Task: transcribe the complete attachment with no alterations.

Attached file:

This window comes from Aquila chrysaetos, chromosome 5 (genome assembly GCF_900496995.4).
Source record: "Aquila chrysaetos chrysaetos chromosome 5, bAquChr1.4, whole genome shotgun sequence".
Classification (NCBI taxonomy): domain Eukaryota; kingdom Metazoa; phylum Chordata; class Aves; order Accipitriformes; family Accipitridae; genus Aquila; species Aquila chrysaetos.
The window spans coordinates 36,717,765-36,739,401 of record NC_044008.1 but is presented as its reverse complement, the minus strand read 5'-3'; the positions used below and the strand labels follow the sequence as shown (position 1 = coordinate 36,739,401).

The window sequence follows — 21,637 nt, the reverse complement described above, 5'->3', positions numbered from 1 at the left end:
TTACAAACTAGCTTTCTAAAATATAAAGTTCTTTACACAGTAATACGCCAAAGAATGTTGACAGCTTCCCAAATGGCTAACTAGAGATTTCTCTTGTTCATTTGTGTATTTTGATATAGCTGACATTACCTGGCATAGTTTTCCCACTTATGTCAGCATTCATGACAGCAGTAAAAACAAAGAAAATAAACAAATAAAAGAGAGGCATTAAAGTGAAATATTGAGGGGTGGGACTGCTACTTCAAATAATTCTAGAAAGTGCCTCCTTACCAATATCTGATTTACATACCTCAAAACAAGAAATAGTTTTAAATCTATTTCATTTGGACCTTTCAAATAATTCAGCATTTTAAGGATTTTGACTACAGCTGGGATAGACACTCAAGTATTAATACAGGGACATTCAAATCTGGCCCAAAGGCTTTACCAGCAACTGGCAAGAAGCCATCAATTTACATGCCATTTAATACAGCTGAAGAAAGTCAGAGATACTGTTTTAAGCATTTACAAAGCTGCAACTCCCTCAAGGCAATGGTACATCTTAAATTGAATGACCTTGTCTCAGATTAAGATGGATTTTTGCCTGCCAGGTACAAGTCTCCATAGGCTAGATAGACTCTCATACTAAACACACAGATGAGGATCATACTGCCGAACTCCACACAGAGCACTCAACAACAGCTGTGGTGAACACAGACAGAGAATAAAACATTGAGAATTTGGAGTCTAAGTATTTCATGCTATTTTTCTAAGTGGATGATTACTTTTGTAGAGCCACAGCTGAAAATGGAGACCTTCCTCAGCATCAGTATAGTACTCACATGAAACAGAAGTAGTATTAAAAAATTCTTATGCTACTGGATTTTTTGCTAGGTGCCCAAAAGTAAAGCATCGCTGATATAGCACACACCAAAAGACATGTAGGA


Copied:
This window comes from Aquila chrysaetos, chromosome 5 (genome assembly GCF_900496995.4).
Source record: "Aquila chrysaetos chrysaetos chromosome 5, bAquChr1.4, whole genome shotgun sequence".
Classification (NCBI taxonomy): domain Eukaryota; kingdom Metazoa; phylum Chordata; class Aves; order Accipitriformes; family Accipitridae; genus Aquila; species Aquila chrysaetos.
The window spans coordinates 36,717,765-36,739,401 of record NC_044008.1 but is presented as its reverse complement, the minus strand read 5'-3'; the positions used below and the strand labels follow the sequence as shown (position 1 = coordinate 36,739,401).

The window sequence follows — 21,637 nt, the reverse complement described above, 5'->3', positions numbered from 1 at the left end:
TTACAAACTAGCTTTCTAAAATATAAAGTTCTTTACACAGTAATACGCCAAAGAATGTTGACAGCTTCCCAAATGGCTAACTAGAGATTTCTCTTGTTCATTTGTGTATTTTGATATAGCTGACATTACCTGGCATAGTTTTCCCACTTATGTCAGCATTCATGACAGCAGTAAAAACAAAGAAAATAAACAAATAAAAGAGAGGCATTAAAGTGAAATATTGAGGGGTGGGACTGCTACTTCAAATAATTCTAGAAAGTGCCTCCTTACCAATATCTGATTTACATACCTCAAAACAAGAAATAGTTTTAAATCTATTTCATTTGGACCTTTCAAATAATTCAGCATTTTAAGGATTTTGACTACAGCTGGGATAGACACTCAAGTATTAATACAGGGACATTCAAATCTGGCCCAAAGGCTTTACCAGCAACTGGCAAGAAGCCATCAATTTACATGCCATTTAATACAGCTGAAGAAAGTCAGAGATACTGTTTTAAGCATTTACAAAGCTGCAACTCCCTCAAGGCAATGGTACATCTTAAATTGAATGACCTTGTCTCAGATTAAGATGGATTTTTGCCTGCCAGGTACAAGTCTCCATAGGCTAGATAGACTCTCATACTAAACACACAGATGAGGATCATACTGCCGAACTCCACACAGAGCACTCAACAACAGCTGTGGTGAACACAGACAGAGAATAAAACATTGAGAATTTGGAGTCTAAGTATTTCATGCTATTTTTCTAAGTGGATGATTACTTTTGTAGAGCCACAGCTGAAAATGGAGACCTTCCTCAGCATCAGTATAGTACTCACATGAAACAGAAGTAGTATTAAAAAATTCTTATGCTACTGGATTTTTTGCTAGGTGCCCAAAAGTAAAGCATCGCTGATATAGCACACACCAAAAGACATGTAGGA